Marion Ellison

This paper sets out to explore the relationship between gender, New Public Management (NPM), citizenship and professional and user group identities and relationships…

Abstract

Purpose

This paper sets out to explore the relationship between gender, New Public Management (NPM), citizenship and professional and user group identities and relationships within child care social work practice.

Design/methodology/approach

The paper utilises findings from a major comparative survey undertaken in Denmark and the UK as part of Doctoral research. In addition the paper draws upon more recent empirical research carried out by the author in Sweden.

Findings

Paradigms imported from the private sector have led to the adoption of NPM, fiscal austerity and the reorganisation of childcare social work throughout Europe. This paper illustrates the connectivities between NPM, gender, citizenship and the contested terrains within which professional and user group relationships and identities are being forged. The paper offers a unique insight into the operationalisation of NPM and gender within childcare professional social work practice in different European settings.

Research limitations/implications

The paper's findings may be used to contribute to existing theoretical and empirical knowledge within the field of professional childcare social work and practice.

Originality/value

The paper offers a unique insight into the operationalisation of gender equality as a normative ideal premised on the development of organisational and legal settings which embrace an awareness of the duality of public and private spheres and the impact of different European welfare settings on the articulations of notions of gender and citizenship, which in turn operationalise processes of inclusion and exclusion of women as citizens, workers and parents.

Details

Equal Opportunities International, vol. 26 no. 4
Type: Research Article
ISSN: 0261-0159

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Article
Publication date: 1 July 2003

Bruce Bradbury

Conventional consumer equivalence scales measure the cost of children (and other household living arrangements) but not their benefits. Since many people choose to have…

Abstract

Conventional consumer equivalence scales measure the cost of children (and other household living arrangements) but not their benefits. Since many people choose to have children, these costs must be outweighed by other benefits. This paper considers these issues of demographic choice and explores the relevance of consumer equivalence scales to the broader welfare questions associated with tax/transfer policies and poverty and inequality measurement. The paper concludes that in contrast to conventional methods of measuring poverty and inequality, there is a case for the use of different equivalence scales for adults and children in the same household. Though the adults may have chosen their lower living standard in exchange for the “joys of parenthood”, the children have made no such choice.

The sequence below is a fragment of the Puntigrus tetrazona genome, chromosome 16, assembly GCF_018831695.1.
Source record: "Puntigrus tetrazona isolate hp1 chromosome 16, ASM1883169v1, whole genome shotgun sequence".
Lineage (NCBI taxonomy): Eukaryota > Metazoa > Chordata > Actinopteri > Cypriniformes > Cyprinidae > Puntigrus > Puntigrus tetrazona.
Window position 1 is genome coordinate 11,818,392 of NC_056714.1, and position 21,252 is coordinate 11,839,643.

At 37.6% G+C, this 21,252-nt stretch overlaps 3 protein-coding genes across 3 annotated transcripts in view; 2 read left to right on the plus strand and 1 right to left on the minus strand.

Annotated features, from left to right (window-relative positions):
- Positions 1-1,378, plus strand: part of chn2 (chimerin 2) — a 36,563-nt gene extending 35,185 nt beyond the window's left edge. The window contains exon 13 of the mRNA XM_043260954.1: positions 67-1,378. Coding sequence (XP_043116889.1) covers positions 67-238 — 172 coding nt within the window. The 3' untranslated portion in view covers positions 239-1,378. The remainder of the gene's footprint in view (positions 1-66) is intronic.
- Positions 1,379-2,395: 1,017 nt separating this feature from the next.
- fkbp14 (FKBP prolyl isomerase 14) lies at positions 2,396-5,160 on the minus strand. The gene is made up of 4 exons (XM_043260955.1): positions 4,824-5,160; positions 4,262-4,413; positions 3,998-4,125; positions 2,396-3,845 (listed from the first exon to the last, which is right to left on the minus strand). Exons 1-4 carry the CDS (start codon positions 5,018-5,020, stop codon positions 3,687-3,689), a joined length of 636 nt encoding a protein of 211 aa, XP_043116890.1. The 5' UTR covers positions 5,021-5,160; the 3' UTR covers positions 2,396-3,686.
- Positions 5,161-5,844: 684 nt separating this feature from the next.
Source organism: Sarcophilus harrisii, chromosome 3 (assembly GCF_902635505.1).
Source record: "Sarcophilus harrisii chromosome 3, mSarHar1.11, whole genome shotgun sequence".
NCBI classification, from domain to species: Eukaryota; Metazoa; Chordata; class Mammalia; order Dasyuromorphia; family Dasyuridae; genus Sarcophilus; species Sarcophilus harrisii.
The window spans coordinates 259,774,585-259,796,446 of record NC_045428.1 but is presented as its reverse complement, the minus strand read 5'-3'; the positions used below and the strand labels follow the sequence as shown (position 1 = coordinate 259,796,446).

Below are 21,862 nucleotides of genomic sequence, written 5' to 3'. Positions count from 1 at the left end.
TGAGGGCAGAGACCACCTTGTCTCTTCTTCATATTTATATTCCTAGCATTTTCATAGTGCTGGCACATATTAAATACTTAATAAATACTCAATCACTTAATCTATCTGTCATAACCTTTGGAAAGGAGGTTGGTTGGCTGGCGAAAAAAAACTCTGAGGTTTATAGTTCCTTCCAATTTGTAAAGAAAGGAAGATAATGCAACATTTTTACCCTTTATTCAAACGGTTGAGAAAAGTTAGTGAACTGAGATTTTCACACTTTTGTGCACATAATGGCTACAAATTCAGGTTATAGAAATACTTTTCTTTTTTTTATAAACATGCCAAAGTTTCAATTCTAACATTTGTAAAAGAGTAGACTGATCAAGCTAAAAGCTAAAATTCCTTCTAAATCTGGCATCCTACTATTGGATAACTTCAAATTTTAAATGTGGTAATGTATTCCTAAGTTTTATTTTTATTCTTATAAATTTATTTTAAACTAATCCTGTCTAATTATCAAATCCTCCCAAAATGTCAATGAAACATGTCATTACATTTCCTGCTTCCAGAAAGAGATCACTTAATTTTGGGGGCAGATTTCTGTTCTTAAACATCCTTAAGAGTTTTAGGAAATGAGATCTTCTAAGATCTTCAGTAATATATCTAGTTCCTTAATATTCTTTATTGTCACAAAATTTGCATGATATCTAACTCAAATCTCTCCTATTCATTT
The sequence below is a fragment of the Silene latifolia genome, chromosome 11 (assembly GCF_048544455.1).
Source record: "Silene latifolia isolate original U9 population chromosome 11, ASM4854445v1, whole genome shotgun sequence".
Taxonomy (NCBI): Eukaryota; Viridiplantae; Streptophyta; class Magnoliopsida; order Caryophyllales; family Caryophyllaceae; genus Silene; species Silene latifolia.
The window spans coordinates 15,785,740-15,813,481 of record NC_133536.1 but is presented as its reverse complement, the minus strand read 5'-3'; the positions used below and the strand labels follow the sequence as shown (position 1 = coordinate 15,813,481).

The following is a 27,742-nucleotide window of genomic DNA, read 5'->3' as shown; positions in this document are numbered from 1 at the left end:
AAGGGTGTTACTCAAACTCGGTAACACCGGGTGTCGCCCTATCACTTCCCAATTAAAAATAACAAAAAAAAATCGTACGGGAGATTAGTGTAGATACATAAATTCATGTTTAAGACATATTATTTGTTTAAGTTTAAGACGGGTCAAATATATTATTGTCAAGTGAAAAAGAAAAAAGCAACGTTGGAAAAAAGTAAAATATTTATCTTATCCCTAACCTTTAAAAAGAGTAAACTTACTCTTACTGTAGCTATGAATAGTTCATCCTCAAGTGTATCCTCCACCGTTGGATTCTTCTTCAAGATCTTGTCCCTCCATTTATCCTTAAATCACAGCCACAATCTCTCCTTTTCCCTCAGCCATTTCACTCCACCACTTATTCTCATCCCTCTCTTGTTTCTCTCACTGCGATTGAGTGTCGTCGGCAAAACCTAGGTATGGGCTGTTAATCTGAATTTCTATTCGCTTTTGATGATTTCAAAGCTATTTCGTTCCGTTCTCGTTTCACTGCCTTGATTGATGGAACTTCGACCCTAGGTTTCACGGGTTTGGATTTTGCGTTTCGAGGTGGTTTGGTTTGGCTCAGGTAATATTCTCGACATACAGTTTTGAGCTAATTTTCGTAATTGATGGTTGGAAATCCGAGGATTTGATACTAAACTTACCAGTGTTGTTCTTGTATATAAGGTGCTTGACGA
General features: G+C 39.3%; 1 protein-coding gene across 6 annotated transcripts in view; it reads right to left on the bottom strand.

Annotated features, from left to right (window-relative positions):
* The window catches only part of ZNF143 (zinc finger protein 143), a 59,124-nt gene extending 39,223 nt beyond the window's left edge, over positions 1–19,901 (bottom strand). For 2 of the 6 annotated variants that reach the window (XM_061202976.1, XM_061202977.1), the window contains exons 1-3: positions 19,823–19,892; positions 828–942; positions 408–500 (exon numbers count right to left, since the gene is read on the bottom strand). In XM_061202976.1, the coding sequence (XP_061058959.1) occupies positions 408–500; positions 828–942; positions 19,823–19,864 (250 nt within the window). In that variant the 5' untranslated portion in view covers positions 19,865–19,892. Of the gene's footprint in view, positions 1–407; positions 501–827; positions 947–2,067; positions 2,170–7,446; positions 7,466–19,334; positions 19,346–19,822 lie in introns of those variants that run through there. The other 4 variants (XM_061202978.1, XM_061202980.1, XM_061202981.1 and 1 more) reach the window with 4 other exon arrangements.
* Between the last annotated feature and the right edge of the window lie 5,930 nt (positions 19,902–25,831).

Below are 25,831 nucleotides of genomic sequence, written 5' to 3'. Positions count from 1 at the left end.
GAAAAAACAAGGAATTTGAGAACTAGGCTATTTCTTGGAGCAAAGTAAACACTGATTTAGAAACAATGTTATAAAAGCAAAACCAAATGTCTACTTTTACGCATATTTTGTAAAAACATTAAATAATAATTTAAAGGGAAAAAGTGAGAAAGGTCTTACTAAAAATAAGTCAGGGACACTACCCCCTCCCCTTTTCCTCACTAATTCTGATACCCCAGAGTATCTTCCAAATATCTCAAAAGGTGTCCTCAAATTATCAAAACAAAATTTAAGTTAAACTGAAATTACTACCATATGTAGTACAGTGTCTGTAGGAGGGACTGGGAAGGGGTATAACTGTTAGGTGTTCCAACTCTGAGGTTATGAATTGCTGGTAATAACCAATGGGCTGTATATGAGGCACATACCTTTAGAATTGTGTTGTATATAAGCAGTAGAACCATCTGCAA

Details

International Journal of Social Economics, vol. 30 no. 7
Type: Research Article
ISSN: 0306-8293

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Article
Publication date: 9 September 2013

Hans Grietens

This paper is about the implementation of the evidence-based practice paradigm in child welfare in Europe. Our main question is whether there is a pan-European perspective…

Abstract

Purpose

This paper is about the implementation of the evidence-based practice paradigm in child welfare in Europe. Our main question is whether there is a pan-European perspective on evidence-based working in this area, and if so, how it can be characterised.

Design/methodology/approach

We try to answer this question by means of a theoretical analysis, which is focusing on three issues: the construct “Europe”, recent evolutions in child welfare on the continent and the implementation of the evidence-based practice paradigm in child welfare.

Findings

Europe is a patchwork of regions, cultures and laws. This impacts practice. Since more than a decade now, the evidence-based practice paradigm conquered child welfare. This evolution was preceded by a movement towards children's rights and quality of care. The way the paradigm is interpreted and put into practice in Europe is largely influenced by regional policies and local view points, which means there is no pan-European perspective on evidence-based working in child welfare.

Originality/value

The lack of a pan-European perspective may be a strength, because it helps to blend evidence-based working with the need for an inclusive and culturally sensitive child welfare practice.

Details

Journal of Children's Services, vol. 8 no. 3
Type: Research Article
ISSN: 1746-6660

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Book part
Publication date: 10 May 2017

Maya Manian

As numerous scholars have noted, the law takes a strikingly incoherent approach to adolescent reproduction. States overwhelmingly allow a teenage girl to independently…

Abstract